The Australian government will accelerate the creation of its Building Australia Fund, an A$20 billion ($15 billion, €12 billion) national fund dedicated to financing infrastructure projects across the country. The fund already has A$14 billion in committed financing.
The Australian treasury announced plans for the fund in May, but a list of priority projects and guidelines for how the money will be spent wasn't due until March 2009. Last week, the Council of Australian Governments, an inter-government advisory group, and the Australian Commonwealth agreed to have the priority list created by the end of the month.
With legislation to officially create the fund due to be introduced in the Australian Parliament in the next two weeks, officials hope that projects could begin to get financed as early as January 2009, or much sooner than under the original deadlines for moving the project forward.
“It's a recognition that public investment in the nation's infrastructure has been sliding over the last couple of decades,” said Jeff Singleton, spokesperson for Anthony Albanese, the Australian Minister for infrastructure, transport, regional development and local government.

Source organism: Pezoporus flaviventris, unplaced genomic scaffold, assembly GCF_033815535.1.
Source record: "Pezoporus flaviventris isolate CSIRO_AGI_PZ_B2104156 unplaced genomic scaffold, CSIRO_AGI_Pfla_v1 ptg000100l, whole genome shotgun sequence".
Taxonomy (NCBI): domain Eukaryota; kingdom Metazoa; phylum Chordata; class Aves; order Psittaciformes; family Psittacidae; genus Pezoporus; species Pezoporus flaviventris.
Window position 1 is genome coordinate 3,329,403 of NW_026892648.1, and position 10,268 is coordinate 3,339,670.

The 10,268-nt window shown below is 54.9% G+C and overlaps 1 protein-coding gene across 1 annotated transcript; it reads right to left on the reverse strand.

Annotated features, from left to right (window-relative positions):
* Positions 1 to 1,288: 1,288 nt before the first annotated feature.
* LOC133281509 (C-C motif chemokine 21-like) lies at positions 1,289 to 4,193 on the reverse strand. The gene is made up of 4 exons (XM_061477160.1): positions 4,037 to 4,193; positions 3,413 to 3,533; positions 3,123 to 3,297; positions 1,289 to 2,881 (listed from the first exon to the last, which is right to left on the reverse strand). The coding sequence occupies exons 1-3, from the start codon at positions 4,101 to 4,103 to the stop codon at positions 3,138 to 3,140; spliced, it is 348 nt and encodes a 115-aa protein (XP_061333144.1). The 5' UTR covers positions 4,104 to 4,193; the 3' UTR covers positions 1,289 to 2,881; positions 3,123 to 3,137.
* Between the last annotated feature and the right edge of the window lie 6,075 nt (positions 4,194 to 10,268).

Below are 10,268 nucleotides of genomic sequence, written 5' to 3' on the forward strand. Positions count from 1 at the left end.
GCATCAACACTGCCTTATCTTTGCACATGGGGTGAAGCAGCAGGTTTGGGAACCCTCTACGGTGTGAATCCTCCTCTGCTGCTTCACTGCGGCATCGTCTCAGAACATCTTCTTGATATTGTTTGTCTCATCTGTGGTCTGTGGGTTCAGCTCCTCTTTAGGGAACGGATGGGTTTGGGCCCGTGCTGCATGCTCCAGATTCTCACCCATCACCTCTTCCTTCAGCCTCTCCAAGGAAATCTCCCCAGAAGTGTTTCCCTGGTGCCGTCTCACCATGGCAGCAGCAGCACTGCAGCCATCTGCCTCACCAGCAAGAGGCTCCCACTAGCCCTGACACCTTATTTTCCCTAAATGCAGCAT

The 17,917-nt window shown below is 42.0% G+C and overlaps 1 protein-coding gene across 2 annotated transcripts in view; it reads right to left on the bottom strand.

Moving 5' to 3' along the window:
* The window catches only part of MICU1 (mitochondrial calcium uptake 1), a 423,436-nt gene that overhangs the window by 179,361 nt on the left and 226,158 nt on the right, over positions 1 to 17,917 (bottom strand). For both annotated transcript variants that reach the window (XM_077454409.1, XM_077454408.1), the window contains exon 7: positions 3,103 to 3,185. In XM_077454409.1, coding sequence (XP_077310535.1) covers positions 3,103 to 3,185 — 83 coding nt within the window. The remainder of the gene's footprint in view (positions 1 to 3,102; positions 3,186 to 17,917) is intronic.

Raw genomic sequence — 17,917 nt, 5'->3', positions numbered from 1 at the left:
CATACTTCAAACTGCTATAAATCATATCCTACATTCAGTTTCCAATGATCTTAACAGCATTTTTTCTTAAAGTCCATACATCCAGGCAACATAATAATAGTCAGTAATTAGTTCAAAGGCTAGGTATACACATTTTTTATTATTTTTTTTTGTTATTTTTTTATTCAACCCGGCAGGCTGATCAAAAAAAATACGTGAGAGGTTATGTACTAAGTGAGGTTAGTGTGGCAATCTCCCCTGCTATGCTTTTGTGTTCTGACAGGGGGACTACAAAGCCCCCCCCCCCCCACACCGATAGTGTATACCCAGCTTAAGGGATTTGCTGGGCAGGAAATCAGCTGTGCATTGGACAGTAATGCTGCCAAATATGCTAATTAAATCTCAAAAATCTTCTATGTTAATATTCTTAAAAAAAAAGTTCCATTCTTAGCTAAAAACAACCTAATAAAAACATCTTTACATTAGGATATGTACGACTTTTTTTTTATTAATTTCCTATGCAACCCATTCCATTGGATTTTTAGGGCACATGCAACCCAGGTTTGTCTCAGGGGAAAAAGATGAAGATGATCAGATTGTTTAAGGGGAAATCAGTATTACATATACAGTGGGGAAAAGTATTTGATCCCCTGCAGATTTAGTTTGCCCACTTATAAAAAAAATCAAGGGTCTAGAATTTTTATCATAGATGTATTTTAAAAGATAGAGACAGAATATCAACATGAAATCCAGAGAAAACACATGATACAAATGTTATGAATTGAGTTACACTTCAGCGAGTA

According to Singleton, Building Australia “will fund anything from a A$10 million road that better connects a road to a port right up to a multi-billion dollar rail network”.
Australian states have already started jockeying for their share of the A$20 billion, with more populous states like Victoria arguing for up to a quarter of the fund. But Singleton says that projects will be funded based on their merit and whether they contribute to productivity, not on population metrics. The upcoming audit of the nation's infrastructure and resulting priority list will crystallise these guidelines, he says.
Though the Australian federal government plans to spend A$76 billion on infrastructure over the next five years, Singleton believes that the idea that the increased spending will crowd out private investors is “a dubious economic argument to make”. Some projects are inevitably better funded by the government, others by the private sector and the use of public private partnerships is optimal for the remainder, he said.
The money for the fund is being committed from Australia's budget surplus for the 2008-2009 financial year, which, at A$21.7 billion, represents about 2 percent of the nation's GDP. Besides the Building Australia Fund, other so-called “nation building” funds being seeded from the surplus include an Educational Investment Fund and a Health and Hospitals Fund.
All three grew out of a promise made by the Australian Labor Party prior to last year's elections, during which it gained control of the Prime Ministership for the first time in 11 years.